Welcome to this week’s editorial, This week we learnt from Council that Eurobodalla visitors spent up big over summer according to the latest data from Spendmapp Over the 2020/21 summer period, the shire’s total spending was $270 million. Of this, $132 million was from visitors. This compares to the $201 million ($72m from visitors) in 2019/20, and $224 million ($110m visitors) in 2018/19 summer. That is terrific for our tourism related businesses desperate for trade to make up for losses and to put some aside for the next four months of winter. It is also good news for those who work on the tourism sector. Already considerably underemployed, the many in our community who ride our seasonal tourism peaks and troughs hopefully managed to also put some dollars aside for the winter ahead. An aside to the swell in tourism spending over the summer period were the incredible sales in real estate. Whilst we witnessed record sale prices in the region we also witnessed a groundswell of sales at elevated prices, mostly to outside buyers keen to own a piece of #AllKindsOfNatural, be they sea changers, those working remotely or those in a Covid Exodus from the city. The downside of this is that rentals have become incredibly rare and, if they can be found, have, on average, risen by 22.7%. This is beginning to have a concerning domino effect as more and more renters find that landlords are keen to either sell in an upward market or are considering the more lucrative provision of over-night accommodation through AirBnB etc as the region is “discovered”.
All of these record house sales come as music to Council as the increased values will result in increased Unimproved Valuations which form the base of Council General Rates. In time our General Rates will increase as our land values climb. Next week the Eurobodalla Councillors will be looking at the 21/22 draft Delivery Plan and they are already proposing some significant surprises for ratepayers. Hopefully some of Big Summer Visitor Spending landed in your pocket.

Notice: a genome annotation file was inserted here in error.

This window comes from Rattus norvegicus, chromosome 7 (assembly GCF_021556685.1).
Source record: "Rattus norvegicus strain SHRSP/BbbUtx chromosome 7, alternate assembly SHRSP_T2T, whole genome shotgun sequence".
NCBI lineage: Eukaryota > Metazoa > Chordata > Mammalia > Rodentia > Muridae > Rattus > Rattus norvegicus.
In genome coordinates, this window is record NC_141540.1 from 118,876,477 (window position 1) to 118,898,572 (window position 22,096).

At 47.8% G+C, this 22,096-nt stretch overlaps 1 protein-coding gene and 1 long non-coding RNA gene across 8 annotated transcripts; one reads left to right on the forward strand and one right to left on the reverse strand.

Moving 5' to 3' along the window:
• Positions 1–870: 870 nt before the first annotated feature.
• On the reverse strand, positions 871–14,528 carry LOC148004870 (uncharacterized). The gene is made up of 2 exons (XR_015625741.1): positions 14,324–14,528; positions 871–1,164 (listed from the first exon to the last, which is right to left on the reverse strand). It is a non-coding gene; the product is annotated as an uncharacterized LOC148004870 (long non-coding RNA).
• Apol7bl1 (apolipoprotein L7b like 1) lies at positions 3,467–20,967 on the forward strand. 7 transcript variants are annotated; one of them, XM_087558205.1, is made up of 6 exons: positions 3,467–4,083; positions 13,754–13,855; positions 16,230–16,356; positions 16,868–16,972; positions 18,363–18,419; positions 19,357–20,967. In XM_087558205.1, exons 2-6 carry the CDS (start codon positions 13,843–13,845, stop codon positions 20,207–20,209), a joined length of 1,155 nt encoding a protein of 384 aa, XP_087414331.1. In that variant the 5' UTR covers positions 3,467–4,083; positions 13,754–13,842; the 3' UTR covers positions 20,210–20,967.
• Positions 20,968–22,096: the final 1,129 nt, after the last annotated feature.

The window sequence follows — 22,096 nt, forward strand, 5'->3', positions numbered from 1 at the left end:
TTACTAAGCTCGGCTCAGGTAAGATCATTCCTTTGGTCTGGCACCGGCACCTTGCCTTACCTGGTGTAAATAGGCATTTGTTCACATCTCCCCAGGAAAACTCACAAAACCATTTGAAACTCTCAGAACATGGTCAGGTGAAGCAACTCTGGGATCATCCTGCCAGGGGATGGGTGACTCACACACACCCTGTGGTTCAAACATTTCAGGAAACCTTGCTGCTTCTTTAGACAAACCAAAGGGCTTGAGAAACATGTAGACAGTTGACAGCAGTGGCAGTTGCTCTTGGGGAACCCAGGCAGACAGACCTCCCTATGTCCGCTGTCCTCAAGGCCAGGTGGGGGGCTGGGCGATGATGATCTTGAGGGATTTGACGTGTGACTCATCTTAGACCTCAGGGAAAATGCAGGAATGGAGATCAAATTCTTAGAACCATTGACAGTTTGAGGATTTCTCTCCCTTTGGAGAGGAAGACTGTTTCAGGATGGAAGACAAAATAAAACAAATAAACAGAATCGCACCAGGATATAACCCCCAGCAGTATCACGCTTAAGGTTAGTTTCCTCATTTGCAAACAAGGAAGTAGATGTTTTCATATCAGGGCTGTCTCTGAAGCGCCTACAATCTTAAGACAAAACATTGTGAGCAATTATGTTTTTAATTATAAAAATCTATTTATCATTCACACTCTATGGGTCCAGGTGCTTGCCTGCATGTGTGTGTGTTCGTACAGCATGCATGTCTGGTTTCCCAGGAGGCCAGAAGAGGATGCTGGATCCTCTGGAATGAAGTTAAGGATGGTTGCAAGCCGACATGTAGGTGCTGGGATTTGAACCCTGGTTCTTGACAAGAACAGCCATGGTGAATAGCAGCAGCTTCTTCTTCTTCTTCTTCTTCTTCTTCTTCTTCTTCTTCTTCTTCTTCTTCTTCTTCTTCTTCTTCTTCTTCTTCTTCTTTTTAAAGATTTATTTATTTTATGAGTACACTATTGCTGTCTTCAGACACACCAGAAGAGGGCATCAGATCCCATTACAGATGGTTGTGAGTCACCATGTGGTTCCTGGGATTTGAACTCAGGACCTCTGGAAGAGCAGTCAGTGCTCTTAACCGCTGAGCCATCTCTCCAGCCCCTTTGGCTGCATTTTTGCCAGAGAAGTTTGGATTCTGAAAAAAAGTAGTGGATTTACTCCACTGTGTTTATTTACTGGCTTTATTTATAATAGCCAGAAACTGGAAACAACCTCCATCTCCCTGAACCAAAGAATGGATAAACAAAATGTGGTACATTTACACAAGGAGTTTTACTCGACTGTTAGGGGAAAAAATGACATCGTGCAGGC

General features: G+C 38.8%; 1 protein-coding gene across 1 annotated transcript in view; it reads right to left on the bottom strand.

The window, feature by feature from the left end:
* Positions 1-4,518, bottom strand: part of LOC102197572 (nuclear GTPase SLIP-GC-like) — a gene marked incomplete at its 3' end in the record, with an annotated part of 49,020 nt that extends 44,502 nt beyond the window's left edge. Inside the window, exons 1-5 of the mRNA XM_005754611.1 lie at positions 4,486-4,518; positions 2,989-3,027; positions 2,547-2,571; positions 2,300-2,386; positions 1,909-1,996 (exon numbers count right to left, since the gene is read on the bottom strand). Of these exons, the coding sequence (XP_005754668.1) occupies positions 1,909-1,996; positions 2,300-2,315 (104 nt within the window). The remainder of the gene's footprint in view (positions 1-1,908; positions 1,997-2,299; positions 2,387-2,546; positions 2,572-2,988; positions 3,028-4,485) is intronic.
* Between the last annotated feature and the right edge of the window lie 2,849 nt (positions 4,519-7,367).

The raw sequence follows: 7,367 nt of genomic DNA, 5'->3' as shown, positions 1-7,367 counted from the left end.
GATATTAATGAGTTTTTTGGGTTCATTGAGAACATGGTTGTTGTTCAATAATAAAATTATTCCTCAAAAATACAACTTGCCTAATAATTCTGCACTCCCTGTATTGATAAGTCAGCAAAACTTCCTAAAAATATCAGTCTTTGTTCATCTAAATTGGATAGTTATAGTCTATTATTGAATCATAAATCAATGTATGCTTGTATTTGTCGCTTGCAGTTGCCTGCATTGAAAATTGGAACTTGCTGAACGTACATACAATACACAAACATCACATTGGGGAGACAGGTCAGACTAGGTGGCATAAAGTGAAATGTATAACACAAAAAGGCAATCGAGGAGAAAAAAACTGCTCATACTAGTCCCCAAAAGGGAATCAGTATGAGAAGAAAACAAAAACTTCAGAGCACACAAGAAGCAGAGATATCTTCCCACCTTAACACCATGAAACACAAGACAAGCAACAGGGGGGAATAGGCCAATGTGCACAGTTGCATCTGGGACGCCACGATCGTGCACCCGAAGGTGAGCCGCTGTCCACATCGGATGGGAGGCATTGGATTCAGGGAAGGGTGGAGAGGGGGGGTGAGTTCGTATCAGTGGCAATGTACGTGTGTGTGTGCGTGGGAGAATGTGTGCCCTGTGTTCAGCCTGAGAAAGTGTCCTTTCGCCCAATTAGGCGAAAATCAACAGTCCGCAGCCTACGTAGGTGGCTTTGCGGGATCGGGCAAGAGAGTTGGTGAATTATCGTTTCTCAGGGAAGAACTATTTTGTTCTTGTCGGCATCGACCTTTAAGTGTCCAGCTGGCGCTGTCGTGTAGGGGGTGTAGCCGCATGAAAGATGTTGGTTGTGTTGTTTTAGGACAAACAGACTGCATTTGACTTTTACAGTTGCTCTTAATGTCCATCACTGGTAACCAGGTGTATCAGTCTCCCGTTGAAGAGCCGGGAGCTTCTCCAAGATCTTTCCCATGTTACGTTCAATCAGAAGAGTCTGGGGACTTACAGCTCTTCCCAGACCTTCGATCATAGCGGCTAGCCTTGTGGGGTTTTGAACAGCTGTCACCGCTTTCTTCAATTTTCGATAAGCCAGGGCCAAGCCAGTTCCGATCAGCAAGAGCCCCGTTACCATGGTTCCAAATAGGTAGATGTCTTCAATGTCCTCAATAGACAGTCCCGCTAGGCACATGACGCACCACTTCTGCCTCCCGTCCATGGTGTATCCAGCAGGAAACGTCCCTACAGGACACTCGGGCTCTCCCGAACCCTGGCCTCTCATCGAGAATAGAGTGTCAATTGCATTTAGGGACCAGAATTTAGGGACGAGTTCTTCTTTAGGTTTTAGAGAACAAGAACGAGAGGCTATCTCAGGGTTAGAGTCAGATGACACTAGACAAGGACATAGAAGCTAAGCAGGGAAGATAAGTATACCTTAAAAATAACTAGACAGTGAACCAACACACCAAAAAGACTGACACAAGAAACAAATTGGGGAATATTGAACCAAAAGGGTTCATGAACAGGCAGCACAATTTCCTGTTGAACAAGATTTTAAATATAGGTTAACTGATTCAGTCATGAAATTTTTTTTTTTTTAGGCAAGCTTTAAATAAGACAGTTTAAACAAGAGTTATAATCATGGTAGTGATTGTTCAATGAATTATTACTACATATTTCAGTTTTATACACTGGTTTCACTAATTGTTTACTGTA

The funny thing with the extract (above) is that Council tells us that Water Charges are determined “taking into account NSW Best Practice Guidelines”. What isn’t stated is the ongoing fact that, revealed in June 2020 by Councillor Pat McGinlay when he forced the Council Director of Finance to admit, in a council meeting, that this was Council's practice to overcharge, thereby explaining to the many who were in the public gallery and watching via live streaming why Eurobodalla water and sewer rates seem so inflated in comparison to other councils. Without apology the Eurobodalla Council claims that it is all above board that they are legally able to continue with the practice. To ensure the practice continued into the next financial year Councillors voted again, without debate, for the Water/Sewer Dividend and water and sewer charges offering, by way of justification, that: The declaration and payment of dividends from council’s water and sewer operations to council’s general fund, is tightly regulated and subject to an annual independent audit of council’s compliance to specific best-practice guidelines, followed by a council resolution to allow the dividend to be passed. What this means is that they knowingly overcharge on water and sewer to ensure that both of these Cost Centres (Water and Sewer) can then pay the poor cousin General Fund that is restricted by rate capping, set at 2% by the NSW State Government. In essence the General Fund pays for most of the things Council does outside of Water and Sewer. But Council have been long crying poor saying they don’t get enough money from rates making them rely instead on Grants, Fees and Charges and Dividends. It is around this time that Council pulls out Financial reports filled with complexities, jargon and single line entries making it nearly impossible for anyone to drill down to discover what is actually happening with the accounts. Adding to the mix is the game of swapping things around so that Apples can’t be compared to Apples from one year to the next. An old trick that goes hand in hand with reorganisation. Generally the councillors haven’t got a clue what is going on other than what they are told by staff in “briefings”. Sadly the public are not privy to what is said behind closed doors and the councillors rarely challenge staff knowing it will put them in disfavour. Those who have challenged staff or the voting bloc of six have found themselves on the outer for most of the last four and a half years. If you were to ask a councillor today “Will there be a Special Rate Variation because we don’t seem to have enough money to do the essentials of maintenance and upgrades?” you will be given a smug reassuring smile and a reply of “Not in this term of Council.” Well this term of Council only has a few months more to run before the 2021 elections in September. But before they stand down into Caretaker mode our present Council are pushing ahead to sign off on the budget and priorities they want that the next Council will inherit. That will also include the increases in water and sewer rates along with fees to play tennis, go for a swim, hire a hall or lodge a Development Application. We can expect increases in Fees and Charges across the board along with an increased base rate in the General Fund as last year’s General valuations come on board. All of a sudden it appears our once affordable, sleepy South Coast backwater, that once attracted so many Fixed Income retirees, is set to become a financial challenge. And it is out of our control. Until next—lei